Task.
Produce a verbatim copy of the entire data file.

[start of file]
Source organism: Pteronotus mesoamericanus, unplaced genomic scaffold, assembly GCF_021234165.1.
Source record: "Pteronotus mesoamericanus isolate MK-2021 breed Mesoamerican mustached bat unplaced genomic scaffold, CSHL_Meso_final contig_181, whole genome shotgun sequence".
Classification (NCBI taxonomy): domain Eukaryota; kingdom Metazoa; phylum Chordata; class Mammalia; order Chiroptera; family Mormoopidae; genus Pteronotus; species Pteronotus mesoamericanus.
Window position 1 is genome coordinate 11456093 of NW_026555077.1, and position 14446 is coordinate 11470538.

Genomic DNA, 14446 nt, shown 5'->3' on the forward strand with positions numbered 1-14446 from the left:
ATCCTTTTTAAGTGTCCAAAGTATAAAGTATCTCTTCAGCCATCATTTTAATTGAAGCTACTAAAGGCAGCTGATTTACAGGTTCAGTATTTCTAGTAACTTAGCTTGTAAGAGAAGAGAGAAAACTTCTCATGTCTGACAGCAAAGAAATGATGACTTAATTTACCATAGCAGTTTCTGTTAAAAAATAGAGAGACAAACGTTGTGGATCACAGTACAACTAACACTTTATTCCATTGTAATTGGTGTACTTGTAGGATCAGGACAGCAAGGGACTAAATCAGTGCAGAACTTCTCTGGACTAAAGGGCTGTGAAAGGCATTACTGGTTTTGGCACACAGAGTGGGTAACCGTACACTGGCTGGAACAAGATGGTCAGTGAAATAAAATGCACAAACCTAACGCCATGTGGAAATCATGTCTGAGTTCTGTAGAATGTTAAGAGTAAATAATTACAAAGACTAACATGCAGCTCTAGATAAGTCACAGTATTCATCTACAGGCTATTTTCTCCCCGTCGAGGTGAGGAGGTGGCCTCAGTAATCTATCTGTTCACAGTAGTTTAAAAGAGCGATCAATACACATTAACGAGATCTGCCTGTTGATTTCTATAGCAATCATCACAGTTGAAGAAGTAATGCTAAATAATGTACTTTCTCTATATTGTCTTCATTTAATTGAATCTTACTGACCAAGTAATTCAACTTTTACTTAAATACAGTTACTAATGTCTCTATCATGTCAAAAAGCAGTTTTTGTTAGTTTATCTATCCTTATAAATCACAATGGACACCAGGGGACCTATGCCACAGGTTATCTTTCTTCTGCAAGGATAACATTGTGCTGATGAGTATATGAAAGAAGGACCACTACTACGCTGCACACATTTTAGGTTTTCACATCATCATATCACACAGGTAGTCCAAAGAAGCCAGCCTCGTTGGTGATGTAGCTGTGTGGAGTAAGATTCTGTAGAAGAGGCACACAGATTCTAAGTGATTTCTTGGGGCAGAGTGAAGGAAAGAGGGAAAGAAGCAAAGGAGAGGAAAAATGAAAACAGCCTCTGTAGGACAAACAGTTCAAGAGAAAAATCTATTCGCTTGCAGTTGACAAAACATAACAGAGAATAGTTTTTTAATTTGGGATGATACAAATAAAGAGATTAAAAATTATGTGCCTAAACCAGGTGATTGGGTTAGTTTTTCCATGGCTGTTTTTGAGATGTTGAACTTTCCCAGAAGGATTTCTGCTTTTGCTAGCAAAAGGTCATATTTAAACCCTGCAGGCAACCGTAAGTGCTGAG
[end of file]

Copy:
Source organism: Pteronotus mesoamericanus, unplaced genomic scaffold, assembly GCF_021234165.1.
Source record: "Pteronotus mesoamericanus isolate MK-2021 breed Mesoamerican mustached bat unplaced genomic scaffold, CSHL_Meso_final contig_181, whole genome shotgun sequence".
Classification (NCBI taxonomy): domain Eukaryota; kingdom Metazoa; phylum Chordata; class Mammalia; order Chiroptera; family Mormoopidae; genus Pteronotus; species Pteronotus mesoamericanus.
Window position 1 is genome coordinate 11456093 of NW_026555077.1, and position 14446 is coordinate 11470538.

Genomic DNA, 14446 nt, shown 5'->3' on the forward strand with positions numbered 1-14446 from the left:
ATCCTTTTTAAGTGTCCAAAGTATAAAGTATCTCTTCAGCCATCATTTTAATTGAAGCTACTAAAGGCAGCTGATTTACAGGTTCAGTATTTCTAGTAACTTAGCTTGTAAGAGAAGAGAGAAAACTTCTCATGTCTGACAGCAAAGAAATGATGACTTAATTTACCATAGCAGTTTCTGTTAAAAAATAGAGAGACAAACGTTGTGGATCACAGTACAACTAACACTTTATTCCATTGTAATTGGTGTACTTGTAGGATCAGGACAGCAAGGGACTAAATCAGTGCAGAACTTCTCTGGACTAAAGGGCTGTGAAAGGCATTACTGGTTTTGGCACACAGAGTGGGTAACCGTACACTGGCTGGAACAAGATGGTCAGTGAAATAAAATGCACAAACCTAACGCCATGTGGAAATCATGTCTGAGTTCTGTAGAATGTTAAGAGTAAATAATTACAAAGACTAACATGCAGCTCTAGATAAGTCACAGTATTCATCTACAGGCTATTTTCTCCCCGTCGAGGTGAGGAGGTGGCCTCAGTAATCTATCTGTTCACAGTAGTTTAAAAGAGCGATCAATACACATTAACGAGATCTGCCTGTTGATTTCTATAGCAATCATCACAGTTGAAGAAGTAATGCTAAATAATGTACTTTCTCTATATTGTCTTCATTTAATTGAATCTTACTGACCAAGTAATTCAACTTTTACTTAAATACAGTTACTAATGTCTCTATCATGTCAAAAAGCAGTTTTTGTTAGTTTATCTATCCTTATAAATCACAATGGACACCAGGGGACCTATGCCACAGGTTATCTTTCTTCTGCAAGGATAACATTGTGCTGATGAGTATATGAAAGAAGGACCACTACTACGCTGCACACATTTTAGGTTTTCACATCATCATATCACACAGGTAGTCCAAAGAAGCCAGCCTCGTTGGTGATGTAGCTGTGTGGAGTAAGATTCTGTAGAAGAGGCACACAGATTCTAAGTGATTTCTTGGGGCAGAGTGAAGGAAAGAGGGAAAGAAGCAAAGGAGAGGAAAAATGAAAACAGCCTCTGTAGGACAAACAGTTCAAGAGAAAAATCTATTCGCTTGCAGTTGACAAAACATAACAGAGAATAGTTTTTTAATTTGGGATGATACAAATAAAGAGATTAAAAATTATGTGCCTAAACCAGGTGATTGGGTTAGTTTTTCCATGGCTGTTTTTGAGATGTTGAACTTTCCCAGAAGGATTTCTGCTTTTGCTAGCAAAAGGTCATATTTAAACCCTGCAGGCAACCGTAAGTGCTGAG